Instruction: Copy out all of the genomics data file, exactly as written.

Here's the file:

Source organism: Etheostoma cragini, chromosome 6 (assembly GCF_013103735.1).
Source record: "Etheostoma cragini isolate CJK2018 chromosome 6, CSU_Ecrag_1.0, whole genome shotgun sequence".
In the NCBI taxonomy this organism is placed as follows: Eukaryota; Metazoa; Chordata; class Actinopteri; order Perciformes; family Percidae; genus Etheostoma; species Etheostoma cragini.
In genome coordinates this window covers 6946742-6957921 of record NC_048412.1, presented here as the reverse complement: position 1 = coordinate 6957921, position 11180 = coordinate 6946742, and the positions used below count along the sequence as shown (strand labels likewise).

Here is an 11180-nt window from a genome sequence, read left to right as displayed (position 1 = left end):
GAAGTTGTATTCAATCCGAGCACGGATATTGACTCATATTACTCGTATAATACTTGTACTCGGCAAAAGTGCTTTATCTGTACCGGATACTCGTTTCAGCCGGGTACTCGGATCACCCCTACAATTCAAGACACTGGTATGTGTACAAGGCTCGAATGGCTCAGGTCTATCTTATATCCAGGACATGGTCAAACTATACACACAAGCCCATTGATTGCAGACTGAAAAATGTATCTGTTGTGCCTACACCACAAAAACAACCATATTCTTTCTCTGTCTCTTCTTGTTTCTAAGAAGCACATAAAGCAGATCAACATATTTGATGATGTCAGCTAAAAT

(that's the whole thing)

Source organism: Etheostoma cragini, chromosome 6 (assembly GCF_013103735.1).
Source record: "Etheostoma cragini isolate CJK2018 chromosome 6, CSU_Ecrag_1.0, whole genome shotgun sequence".
In the NCBI taxonomy this organism is placed as follows: Eukaryota; Metazoa; Chordata; class Actinopteri; order Perciformes; family Percidae; genus Etheostoma; species Etheostoma cragini.
In genome coordinates this window covers 6946742-6957921 of record NC_048412.1, presented here as the reverse complement: position 1 = coordinate 6957921, position 11180 = coordinate 6946742, and the positions used below count along the sequence as shown (strand labels likewise).

Here is an 11180-nt window from a genome sequence, read left to right as displayed (position 1 = left end):
GAAGTTGTATTCAATCCGAGCACGGATATTGACTCATATTACTCGTATAATACTTGTACTCGGCAAAAGTGCTTTATCTGTACCGGATACTCGTTTCAGCCGGGTACTCGGATCACCCCTACAATTCAAGACACTGGTATGTGTACAAGGCTCGAATGGCTCAGGTCTATCTTATATCCAGGACATGGTCAAACTATACACACAAGCCCATTGATTGCAGACTGAAAAATGTATCTGTTGTGCCTACACCACAAAAACAACCATATTCTTTCTCTGTCTCTTCTTGTTTCTAAGAAGCACATAAAGCAGATCAACATATTTGATGATGTCAGCTAAAAT